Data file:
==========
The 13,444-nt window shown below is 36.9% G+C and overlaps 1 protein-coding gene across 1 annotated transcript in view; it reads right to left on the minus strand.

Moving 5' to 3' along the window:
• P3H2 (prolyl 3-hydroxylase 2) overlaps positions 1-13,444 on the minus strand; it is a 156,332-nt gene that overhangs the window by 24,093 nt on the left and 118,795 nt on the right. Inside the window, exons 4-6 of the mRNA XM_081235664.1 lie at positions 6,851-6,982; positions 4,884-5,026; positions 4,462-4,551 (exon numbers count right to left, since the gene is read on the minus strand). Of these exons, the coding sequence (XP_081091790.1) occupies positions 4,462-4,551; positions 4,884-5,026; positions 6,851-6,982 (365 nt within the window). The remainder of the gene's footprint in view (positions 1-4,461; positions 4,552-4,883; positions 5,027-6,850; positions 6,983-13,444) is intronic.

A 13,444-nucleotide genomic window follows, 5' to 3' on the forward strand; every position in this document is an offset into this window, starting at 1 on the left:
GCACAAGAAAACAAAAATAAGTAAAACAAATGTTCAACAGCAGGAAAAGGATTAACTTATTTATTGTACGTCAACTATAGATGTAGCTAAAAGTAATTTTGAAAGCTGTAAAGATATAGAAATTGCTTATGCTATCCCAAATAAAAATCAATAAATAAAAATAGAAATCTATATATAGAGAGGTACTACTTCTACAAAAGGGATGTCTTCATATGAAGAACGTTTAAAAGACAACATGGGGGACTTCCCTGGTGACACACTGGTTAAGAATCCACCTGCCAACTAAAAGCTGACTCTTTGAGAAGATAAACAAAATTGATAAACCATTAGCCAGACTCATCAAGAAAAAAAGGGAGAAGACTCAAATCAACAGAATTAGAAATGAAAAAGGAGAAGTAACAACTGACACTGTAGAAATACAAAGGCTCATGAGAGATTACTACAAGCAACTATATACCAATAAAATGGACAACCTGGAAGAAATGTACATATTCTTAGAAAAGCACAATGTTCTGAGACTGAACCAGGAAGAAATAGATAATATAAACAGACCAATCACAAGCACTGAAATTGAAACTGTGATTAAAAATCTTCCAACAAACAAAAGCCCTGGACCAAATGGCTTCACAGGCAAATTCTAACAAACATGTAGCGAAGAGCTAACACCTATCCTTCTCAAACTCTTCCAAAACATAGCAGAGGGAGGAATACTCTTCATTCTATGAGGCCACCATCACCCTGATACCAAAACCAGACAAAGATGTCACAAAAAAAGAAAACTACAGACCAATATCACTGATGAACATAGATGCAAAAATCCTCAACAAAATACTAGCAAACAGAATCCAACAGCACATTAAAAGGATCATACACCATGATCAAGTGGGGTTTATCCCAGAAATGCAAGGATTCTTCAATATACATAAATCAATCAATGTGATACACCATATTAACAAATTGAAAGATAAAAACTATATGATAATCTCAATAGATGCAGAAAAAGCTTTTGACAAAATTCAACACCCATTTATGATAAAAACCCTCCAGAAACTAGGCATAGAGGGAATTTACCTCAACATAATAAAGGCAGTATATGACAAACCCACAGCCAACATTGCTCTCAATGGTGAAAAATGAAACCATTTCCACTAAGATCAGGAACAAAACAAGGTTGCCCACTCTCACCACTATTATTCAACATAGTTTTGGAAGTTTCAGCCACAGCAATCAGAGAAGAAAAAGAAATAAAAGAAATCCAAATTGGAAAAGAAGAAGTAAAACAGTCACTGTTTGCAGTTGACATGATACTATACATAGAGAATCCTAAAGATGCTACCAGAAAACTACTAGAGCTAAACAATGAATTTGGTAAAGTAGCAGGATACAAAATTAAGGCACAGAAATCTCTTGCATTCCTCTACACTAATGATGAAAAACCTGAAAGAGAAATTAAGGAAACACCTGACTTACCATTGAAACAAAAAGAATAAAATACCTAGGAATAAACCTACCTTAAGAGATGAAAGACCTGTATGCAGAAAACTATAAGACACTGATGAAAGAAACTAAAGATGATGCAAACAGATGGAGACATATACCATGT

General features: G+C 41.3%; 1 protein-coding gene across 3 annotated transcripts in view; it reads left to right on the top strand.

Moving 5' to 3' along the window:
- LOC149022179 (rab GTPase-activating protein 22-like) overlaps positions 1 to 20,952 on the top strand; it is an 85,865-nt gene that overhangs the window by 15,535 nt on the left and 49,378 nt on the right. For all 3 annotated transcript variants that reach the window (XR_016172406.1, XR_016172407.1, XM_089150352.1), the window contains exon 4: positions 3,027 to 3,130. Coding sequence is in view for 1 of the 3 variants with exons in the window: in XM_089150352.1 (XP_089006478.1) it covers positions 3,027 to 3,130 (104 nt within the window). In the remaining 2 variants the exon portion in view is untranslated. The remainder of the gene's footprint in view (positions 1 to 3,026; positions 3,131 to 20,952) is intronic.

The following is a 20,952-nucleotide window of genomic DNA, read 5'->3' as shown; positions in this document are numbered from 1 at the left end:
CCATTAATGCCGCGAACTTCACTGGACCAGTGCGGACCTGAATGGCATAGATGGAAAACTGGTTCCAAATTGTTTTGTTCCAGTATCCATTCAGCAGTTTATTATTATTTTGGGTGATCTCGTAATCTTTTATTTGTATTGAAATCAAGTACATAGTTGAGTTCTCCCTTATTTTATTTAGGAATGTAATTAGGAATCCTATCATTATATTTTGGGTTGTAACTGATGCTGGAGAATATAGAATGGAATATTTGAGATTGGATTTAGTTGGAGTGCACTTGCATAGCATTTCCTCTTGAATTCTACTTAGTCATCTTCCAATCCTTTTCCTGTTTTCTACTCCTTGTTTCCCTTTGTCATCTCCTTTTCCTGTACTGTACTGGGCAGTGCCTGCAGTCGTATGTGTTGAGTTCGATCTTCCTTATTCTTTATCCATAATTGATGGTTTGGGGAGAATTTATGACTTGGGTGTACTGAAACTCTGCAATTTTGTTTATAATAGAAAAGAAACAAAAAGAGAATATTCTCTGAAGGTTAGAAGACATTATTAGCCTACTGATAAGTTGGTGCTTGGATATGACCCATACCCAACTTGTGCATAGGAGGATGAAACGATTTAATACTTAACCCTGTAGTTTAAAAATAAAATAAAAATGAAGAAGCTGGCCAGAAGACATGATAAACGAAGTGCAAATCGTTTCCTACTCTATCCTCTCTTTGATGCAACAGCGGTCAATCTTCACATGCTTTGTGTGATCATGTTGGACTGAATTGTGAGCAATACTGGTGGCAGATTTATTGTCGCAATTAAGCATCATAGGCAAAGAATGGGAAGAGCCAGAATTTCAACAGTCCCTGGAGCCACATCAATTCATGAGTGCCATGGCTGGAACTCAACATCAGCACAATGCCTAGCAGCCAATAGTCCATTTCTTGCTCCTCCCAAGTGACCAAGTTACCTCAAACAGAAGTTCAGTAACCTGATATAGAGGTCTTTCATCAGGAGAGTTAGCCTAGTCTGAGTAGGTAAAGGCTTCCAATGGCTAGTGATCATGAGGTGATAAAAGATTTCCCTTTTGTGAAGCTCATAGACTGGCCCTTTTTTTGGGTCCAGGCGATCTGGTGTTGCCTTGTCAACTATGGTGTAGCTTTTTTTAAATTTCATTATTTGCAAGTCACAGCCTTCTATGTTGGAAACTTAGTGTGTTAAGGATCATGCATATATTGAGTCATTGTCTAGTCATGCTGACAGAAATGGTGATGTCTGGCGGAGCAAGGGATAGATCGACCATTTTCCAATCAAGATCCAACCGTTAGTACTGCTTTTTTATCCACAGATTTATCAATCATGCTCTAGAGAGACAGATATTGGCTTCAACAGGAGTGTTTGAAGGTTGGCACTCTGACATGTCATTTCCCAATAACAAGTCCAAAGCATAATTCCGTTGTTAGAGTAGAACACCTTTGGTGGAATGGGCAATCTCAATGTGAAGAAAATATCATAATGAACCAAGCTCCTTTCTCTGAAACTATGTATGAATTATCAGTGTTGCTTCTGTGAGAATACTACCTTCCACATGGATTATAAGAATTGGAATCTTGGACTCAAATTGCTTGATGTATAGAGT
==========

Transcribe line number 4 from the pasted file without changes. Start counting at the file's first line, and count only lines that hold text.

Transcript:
A 13,444-nucleotide genomic window follows, 5' to 3' on the forward strand; every position in this document is an offset into this window, starting at 1 on the left: